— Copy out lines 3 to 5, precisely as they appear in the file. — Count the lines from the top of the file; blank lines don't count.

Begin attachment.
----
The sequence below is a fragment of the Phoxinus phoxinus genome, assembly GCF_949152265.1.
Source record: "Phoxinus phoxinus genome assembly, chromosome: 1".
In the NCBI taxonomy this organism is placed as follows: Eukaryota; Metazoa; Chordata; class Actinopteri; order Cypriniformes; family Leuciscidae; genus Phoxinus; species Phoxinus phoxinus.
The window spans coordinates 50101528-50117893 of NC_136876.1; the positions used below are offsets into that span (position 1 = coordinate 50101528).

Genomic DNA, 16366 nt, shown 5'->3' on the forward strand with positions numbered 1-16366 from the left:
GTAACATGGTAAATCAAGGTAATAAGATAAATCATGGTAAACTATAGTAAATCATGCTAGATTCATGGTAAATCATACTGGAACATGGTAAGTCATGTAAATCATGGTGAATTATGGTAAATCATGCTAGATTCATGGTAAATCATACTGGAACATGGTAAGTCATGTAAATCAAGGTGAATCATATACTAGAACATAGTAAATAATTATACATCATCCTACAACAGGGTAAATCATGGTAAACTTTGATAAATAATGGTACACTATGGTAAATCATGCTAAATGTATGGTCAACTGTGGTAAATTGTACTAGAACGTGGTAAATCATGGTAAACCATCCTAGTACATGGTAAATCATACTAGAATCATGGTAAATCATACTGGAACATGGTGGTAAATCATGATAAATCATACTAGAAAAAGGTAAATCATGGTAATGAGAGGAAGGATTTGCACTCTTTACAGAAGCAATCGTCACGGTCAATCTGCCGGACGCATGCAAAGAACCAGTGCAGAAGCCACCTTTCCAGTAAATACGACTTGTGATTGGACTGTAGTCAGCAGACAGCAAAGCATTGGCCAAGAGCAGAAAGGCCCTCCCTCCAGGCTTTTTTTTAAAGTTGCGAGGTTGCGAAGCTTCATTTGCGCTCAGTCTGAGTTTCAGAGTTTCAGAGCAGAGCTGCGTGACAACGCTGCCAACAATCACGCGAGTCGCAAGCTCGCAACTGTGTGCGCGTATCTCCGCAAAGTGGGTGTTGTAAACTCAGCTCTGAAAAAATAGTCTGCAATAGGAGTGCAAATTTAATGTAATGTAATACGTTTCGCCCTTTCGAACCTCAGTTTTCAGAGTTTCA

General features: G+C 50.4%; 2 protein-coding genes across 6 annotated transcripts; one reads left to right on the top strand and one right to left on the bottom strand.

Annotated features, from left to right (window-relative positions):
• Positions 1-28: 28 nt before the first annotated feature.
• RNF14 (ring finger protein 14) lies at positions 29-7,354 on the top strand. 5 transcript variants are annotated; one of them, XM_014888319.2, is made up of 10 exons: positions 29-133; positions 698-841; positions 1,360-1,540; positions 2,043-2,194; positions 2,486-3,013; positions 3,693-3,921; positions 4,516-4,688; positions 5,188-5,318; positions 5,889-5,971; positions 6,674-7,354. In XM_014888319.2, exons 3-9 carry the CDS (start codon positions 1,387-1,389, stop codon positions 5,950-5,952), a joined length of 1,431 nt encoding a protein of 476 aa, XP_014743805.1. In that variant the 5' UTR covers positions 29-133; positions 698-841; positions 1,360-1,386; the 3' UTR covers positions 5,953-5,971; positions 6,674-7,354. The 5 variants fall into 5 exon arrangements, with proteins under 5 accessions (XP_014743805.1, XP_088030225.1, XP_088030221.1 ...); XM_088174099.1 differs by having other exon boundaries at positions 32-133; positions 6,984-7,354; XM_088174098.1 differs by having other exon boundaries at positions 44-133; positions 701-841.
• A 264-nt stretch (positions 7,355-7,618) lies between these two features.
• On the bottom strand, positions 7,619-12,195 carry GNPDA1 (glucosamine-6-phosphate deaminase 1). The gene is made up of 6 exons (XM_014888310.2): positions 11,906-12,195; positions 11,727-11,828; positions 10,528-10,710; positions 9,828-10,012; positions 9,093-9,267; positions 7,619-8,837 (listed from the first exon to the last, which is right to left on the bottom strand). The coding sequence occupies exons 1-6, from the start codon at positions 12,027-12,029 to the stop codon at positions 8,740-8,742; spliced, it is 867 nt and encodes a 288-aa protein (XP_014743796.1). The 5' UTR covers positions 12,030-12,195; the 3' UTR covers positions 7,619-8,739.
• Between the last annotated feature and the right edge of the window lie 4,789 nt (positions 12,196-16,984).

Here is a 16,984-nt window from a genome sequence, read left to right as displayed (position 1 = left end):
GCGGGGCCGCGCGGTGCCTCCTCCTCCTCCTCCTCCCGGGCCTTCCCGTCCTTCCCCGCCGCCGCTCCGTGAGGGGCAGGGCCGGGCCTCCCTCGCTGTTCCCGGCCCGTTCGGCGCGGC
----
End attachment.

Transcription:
In the NCBI taxonomy this organism is placed as follows: Eukaryota; Metazoa; Chordata; class Actinopteri; order Cypriniformes; family Leuciscidae; genus Phoxinus; species Phoxinus phoxinus.
The window spans coordinates 50101528-50117893 of NC_136876.1; the positions used below are offsets into that span (position 1 = coordinate 50101528).

Genomic DNA, 16366 nt, shown 5'->3' on the forward strand with positions numbered 1-16366 from the left: